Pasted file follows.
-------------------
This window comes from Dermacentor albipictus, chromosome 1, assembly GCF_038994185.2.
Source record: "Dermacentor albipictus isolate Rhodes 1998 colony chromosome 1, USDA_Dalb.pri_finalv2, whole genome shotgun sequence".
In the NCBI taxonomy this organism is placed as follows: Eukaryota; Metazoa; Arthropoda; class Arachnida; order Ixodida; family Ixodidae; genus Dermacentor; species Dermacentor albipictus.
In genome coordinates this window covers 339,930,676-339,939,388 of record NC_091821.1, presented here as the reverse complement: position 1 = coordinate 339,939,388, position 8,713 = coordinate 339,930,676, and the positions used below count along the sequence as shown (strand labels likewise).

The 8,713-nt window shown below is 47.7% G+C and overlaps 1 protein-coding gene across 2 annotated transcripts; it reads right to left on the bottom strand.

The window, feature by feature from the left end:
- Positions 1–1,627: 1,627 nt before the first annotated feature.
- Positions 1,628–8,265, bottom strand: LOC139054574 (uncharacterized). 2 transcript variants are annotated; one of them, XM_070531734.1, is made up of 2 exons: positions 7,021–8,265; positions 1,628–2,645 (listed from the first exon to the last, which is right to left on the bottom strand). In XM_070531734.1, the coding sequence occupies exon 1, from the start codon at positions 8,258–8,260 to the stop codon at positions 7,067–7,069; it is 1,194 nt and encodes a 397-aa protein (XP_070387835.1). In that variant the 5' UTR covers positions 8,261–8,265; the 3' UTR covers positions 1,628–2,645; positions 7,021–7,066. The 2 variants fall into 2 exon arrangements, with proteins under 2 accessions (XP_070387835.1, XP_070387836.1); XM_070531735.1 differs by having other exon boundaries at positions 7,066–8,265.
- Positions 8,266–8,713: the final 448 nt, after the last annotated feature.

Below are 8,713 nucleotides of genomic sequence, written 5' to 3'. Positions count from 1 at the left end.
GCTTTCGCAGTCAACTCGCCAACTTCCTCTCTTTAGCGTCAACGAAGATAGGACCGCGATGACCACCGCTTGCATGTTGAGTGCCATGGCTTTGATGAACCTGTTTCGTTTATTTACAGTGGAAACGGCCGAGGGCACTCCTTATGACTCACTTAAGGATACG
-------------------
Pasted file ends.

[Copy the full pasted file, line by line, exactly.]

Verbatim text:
This window comes from Dermacentor albipictus, chromosome 1, assembly GCF_038994185.2.
Source record: "Dermacentor albipictus isolate Rhodes 1998 colony chromosome 1, USDA_Dalb.pri_finalv2, whole genome shotgun sequence".
In the NCBI taxonomy this organism is placed as follows: Eukaryota; Metazoa; Arthropoda; class Arachnida; order Ixodida; family Ixodidae; genus Dermacentor; species Dermacentor albipictus.
In genome coordinates this window covers 339,930,676-339,939,388 of record NC_091821.1, presented here as the reverse complement: position 1 = coordinate 339,939,388, position 8,713 = coordinate 339,930,676, and the positions used below count along the sequence as shown (strand labels likewise).

The 8,713-nt window shown below is 47.7% G+C and overlaps 1 protein-coding gene across 2 annotated transcripts; it reads right to left on the bottom strand.

The window, feature by feature from the left end:
- Positions 1–1,627: 1,627 nt before the first annotated feature.
- Positions 1,628–8,265, bottom strand: LOC139054574 (uncharacterized). 2 transcript variants are annotated; one of them, XM_070531734.1, is made up of 2 exons: positions 7,021–8,265; positions 1,628–2,645 (listed from the first exon to the last, which is right to left on the bottom strand). In XM_070531734.1, the coding sequence occupies exon 1, from the start codon at positions 8,258–8,260 to the stop codon at positions 7,067–7,069; it is 1,194 nt and encodes a 397-aa protein (XP_070387835.1). In that variant the 5' UTR covers positions 8,261–8,265; the 3' UTR covers positions 1,628–2,645; positions 7,021–7,066. The 2 variants fall into 2 exon arrangements, with proteins under 2 accessions (XP_070387835.1, XP_070387836.1); XM_070531735.1 differs by having other exon boundaries at positions 7,066–8,265.
- Positions 8,266–8,713: the final 448 nt, after the last annotated feature.

Below are 8,713 nucleotides of genomic sequence, written 5' to 3'. Positions count from 1 at the left end.
GCTTTCGCAGTCAACTCGCCAACTTCCTCTCTTTAGCGTCAACGAAGATAGGACCGCGATGACCACCGCTTGCATGTTGAGTGCCATGGCTTTGATGAACCTGTTTCGTTTATTTACAGTGGAAACGGCCGAGGGCACTCCTTATGACTCACTTAAGGATACG